If you were reading the news to follow the US presidential elections and simply used “Clinton” or “Trump” in your search, chances are you received a lot more information than you ever could have possibly hoped to read. In the case of “Clinton”, were you referring to Bill Clinton, Hillary Clinton or maybe the Clinton Foundation? In the case of Trump, you might get family members, business dealings or real estate announcements bearing his name in addition to election related stories. There were millions of stories available over the past few days alone. Even if you weren’t searching on either term you might not have escaped the flood of stories but getting back to the original intent, a single keyword search was not the best approach.
Whether financial investments are part of your job or you are in it for personal gain, when you consider investing in a certain industry or with specific companies you perform your due diligence, right? You check company financials, consider the competitive landscape and look for the growth opportunities. Nowadays you probably follow their official social media accounts and rely on news alerts relevant to your industry or company. In other words you do your research. Then a natural disaster strikes.
It's that time of year when the kids are heading back to school so its seemed like good time for a news primer. When it comes to making decisions on behalf of your business, there are 3 key news factors to consider: speed, accuracy and reliability.
My kid plants tomatoes every spring. She waters them, gives them some kind of fertilizer, makes sure they get plenty of sunshine and in turn, the plants produce dozens of little bite-sized tomatoes for her enjoyment. I’m always amazed at how little effort it takes to get all those tiny tomatoes.
In my early days of doing business research, I thought computer searches could solve all of the world’s research problems. One of my first assignments was for a large investment bank that only bought blue chip stocks. I would pull up a company’s stock ticker symbol and see all of its important financial data and news, then create a comprehensive research report. As I started to cross-reference this “tickered” news with additional keyword searches, I immediately saw the problem. Writers would often not include the ticker in a story – or they would include the wrong ticker.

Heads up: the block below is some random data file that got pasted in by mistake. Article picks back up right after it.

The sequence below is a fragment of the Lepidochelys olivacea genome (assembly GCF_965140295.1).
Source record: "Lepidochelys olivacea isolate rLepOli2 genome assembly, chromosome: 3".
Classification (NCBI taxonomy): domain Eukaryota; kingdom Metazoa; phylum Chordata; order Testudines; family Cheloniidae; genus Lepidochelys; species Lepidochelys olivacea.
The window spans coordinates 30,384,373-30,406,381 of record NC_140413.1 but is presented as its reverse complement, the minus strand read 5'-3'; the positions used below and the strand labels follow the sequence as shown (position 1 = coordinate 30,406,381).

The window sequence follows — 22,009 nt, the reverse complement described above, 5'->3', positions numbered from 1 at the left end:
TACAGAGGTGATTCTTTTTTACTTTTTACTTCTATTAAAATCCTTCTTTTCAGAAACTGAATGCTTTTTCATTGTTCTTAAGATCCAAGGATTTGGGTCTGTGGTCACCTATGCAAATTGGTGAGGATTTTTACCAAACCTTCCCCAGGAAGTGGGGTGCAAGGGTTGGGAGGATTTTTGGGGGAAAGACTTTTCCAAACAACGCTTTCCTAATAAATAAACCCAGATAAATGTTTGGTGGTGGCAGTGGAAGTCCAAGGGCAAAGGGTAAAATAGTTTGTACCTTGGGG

When I first started out as a business researcher the internet was in its infancy. Online research tools were basically paper directories that were scanned or typed into a digital format. The tactile feel of a thick paper directory was replaced by the blinking green cursor on a monochrome computer monitors. One of my first tasks was to pull up stories about Mergers in the Fertilizer industry. Sounds like an easy job, right? Well once I started tooling for the “Fertilizer” code my job got very difficult. There was no search function and I was forced to browse through the various branches in the tree. This is taxonomy speak for categories (sometimes called parents) and subcategories (sometimes called children) that resemble branches of a tree.
You may not realize it, but most of us use taxonomies every day – unlike that Algebra you took in the 10th grade. Taxonomies allow us to classify and categorize data in a way that makes it more easily accessible.